A group of panelists highlighted the University of Michigan’s anti-racism efforts and called on people to actively fight racism during a June 4 online discussion.  

President Mark Schlissel and other university leaders said U-M has made significant progress in combatting racism — but still has a lot of work to do.

The discussion took place about a year after the university hosted a similar dialogue amid national outrage over the deaths of George Floyd and other Black men and women at the hands of police.

Katrina Wade-Golden, deputy chief diversity officer and moderator of the June 4 discussion, said U-M heard “loud and clear” the calls for tangible change and increased transparency.

“If we are to change the culture in the institution, the responsibility is going to be upon all of us,” she said. “All of us have to collectively act and contribute to the solutions.”

Schlissel noted thousands of people have been engaged in diversity, equity and inclusion work across the university. U-M is in the fifth year of a strategic DEI initiative.

Schlissel also talked about various anti-racism initiatives launched over the past year. They include an anti-racism tenure track faculty hiring program; the creation of a task force to study issues around public safety; and the establishment of a scholarship in honor of Floyd.

Schlissel said there are ongoing discussions in all 19 schools and colleges about extending and modifying the race and ethnicity requirement, and about how to infuse anti-racism principles more broadly into curriculum.  

He encouraged people to be open-minded and patient with one another.

“The only way to make progress is to be able to talk to each other about these difficult topics,” he said.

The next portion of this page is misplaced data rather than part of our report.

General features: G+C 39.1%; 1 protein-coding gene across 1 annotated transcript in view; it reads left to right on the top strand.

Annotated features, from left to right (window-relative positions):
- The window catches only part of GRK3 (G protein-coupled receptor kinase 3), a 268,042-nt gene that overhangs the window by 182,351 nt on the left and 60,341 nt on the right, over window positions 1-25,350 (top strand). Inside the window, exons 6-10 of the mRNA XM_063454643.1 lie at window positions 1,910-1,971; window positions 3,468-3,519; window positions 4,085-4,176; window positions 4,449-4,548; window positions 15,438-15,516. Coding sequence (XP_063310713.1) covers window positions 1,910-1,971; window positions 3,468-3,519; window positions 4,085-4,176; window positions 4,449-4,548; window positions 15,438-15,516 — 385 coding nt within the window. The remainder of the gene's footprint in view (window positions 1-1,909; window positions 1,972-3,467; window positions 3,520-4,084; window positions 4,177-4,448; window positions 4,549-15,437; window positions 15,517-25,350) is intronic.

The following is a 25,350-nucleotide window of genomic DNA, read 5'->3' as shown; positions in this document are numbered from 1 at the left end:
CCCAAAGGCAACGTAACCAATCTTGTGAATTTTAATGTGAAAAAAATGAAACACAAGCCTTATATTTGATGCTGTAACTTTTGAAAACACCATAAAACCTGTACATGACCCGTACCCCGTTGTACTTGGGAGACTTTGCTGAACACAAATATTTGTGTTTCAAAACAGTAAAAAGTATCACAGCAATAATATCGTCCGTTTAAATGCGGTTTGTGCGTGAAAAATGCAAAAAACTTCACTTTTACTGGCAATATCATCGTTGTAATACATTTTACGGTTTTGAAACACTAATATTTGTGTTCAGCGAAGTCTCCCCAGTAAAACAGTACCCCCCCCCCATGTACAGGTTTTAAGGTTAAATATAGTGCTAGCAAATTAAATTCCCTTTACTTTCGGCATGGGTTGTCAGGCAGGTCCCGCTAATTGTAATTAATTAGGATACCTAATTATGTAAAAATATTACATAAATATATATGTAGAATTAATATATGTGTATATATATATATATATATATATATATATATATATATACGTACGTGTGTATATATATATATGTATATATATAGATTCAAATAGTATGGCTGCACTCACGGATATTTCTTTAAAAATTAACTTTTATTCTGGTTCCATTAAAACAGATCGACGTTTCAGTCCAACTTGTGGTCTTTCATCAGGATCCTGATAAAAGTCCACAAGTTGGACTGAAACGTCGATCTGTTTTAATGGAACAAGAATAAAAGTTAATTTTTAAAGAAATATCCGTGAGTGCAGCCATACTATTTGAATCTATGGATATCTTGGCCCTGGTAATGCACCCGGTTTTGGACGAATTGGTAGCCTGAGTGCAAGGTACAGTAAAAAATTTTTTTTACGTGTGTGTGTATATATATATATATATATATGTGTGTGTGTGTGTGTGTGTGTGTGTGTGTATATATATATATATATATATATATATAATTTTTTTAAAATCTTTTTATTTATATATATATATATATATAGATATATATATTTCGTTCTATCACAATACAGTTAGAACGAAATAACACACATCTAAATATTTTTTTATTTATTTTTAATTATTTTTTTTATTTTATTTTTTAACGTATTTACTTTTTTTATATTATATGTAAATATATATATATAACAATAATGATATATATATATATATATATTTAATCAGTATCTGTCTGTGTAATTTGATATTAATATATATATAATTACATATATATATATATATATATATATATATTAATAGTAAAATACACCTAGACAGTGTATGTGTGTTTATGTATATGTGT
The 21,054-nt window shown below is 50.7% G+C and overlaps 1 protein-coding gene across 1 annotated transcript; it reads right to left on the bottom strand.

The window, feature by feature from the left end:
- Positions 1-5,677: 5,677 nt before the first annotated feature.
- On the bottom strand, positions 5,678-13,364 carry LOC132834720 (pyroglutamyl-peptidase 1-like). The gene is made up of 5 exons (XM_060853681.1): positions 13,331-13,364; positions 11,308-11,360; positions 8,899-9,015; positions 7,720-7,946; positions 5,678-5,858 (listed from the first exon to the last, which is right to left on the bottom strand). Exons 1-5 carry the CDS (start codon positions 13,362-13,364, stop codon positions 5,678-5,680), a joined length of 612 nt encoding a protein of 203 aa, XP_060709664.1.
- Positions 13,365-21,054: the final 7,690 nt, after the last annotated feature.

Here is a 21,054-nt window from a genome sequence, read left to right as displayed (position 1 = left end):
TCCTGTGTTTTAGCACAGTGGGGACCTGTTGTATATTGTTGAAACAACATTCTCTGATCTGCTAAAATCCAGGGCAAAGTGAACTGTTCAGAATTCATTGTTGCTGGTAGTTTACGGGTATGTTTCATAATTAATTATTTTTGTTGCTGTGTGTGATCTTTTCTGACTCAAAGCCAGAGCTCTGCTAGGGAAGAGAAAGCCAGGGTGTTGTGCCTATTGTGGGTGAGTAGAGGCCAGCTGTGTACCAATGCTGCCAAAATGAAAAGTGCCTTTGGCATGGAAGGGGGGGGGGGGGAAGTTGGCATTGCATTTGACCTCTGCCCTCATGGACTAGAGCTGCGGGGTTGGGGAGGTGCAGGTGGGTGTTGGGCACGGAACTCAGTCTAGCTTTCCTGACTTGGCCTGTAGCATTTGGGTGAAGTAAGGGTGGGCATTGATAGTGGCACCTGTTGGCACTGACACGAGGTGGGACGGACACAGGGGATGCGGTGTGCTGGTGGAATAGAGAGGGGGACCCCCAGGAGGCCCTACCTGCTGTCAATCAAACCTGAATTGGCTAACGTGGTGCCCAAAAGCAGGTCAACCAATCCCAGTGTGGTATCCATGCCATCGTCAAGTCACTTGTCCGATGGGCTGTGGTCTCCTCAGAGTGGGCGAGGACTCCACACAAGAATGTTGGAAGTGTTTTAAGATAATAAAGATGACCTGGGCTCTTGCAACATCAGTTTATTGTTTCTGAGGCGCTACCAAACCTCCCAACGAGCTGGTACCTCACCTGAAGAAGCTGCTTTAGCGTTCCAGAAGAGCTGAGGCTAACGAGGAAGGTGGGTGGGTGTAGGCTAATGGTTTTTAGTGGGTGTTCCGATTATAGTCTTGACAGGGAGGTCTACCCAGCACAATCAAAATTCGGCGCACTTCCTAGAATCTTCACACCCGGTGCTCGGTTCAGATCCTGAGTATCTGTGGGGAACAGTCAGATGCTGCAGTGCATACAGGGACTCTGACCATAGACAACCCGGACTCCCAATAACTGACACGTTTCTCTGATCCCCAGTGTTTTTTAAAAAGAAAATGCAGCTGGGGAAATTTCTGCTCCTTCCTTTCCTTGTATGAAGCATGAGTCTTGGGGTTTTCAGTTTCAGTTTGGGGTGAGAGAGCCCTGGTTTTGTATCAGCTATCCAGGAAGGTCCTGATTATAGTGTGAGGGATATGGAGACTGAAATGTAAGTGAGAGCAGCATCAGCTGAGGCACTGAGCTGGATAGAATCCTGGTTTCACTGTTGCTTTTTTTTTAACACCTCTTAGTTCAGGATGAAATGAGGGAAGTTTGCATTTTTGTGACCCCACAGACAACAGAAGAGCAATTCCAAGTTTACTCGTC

Joining Schlissel and Wade-Golden during the discussion were Eddie Washington Jr., executive director of the Division of Public Safety and Security; Vice President for Research Rebecca Cunningham; and Earl Lewis, a professor in LSA and the Gerald R. Ford School of Public Policy. Lewis is co-chair of the Advancing Public Safety at the University of Michigan Task Force, which has worked for months reviewing the practices and policies of DPSS and crafting recommendations.

Two students, Shay Szabo and Elyse Thulin, also participated in the panel. Szabo said, as a Jewish-Israeli woman, she is particularly concerned about an increase in Jewish hate crimes.

“I’m very appreciative of conversations like these because we can collectively exchange ideas and thoughts that will contribute to ending discrimination starting at our own institution,” she said.

Washington said DPSS has elevated its community engagement over the past year, including through its work with the police oversight committee and the Advancing Public Safety Task Force.

He said the department is trying to be more responsive, accountable and transparent when it comes to its policies, procedures, organizational structure and funding. Building relationships is key to establishing trust, he said.

“We’ve listened, and we’ve listened to a variety of folks. We continue to do that,” Washington said. “We’ve assessed and we’ve made adjustments, and we will continue to do that.”

Cunningham announced the launch of U-M’s Institute for Firearm Injury Prevention, which aims to generate knowledge and advance solutions that will prevent firearm injuries and deaths.

Cunningham said it’s unacceptable that among all ages, Black men are nearly 14 times more likely to die in a firearm homicide than white men, and eight times more likely to die in a firearm homicide than the general population.

“The institute has great promise for addressing inequality and injustice related to firearm injury prevention, including the racial disparities and inequalities, by bringing together and leveraging diverse expertise across our research community as well as our local community,” she said.

Cunningham said similarly, U-M has broad and deep research expertise on campus for addressing issues related to racism and racial inequality.  

In closing, Schlissel noted there has been an important shift in the narrative around racism.

“It’s gone from diversity, inclusion and ‘racism is bad’ to a stance that one has to proactively combat racism, and I think that’s a change in discourse that’s going to provoke a lot more action than the way we’ve been approaching this in the past,” Schlissel said.

Tags: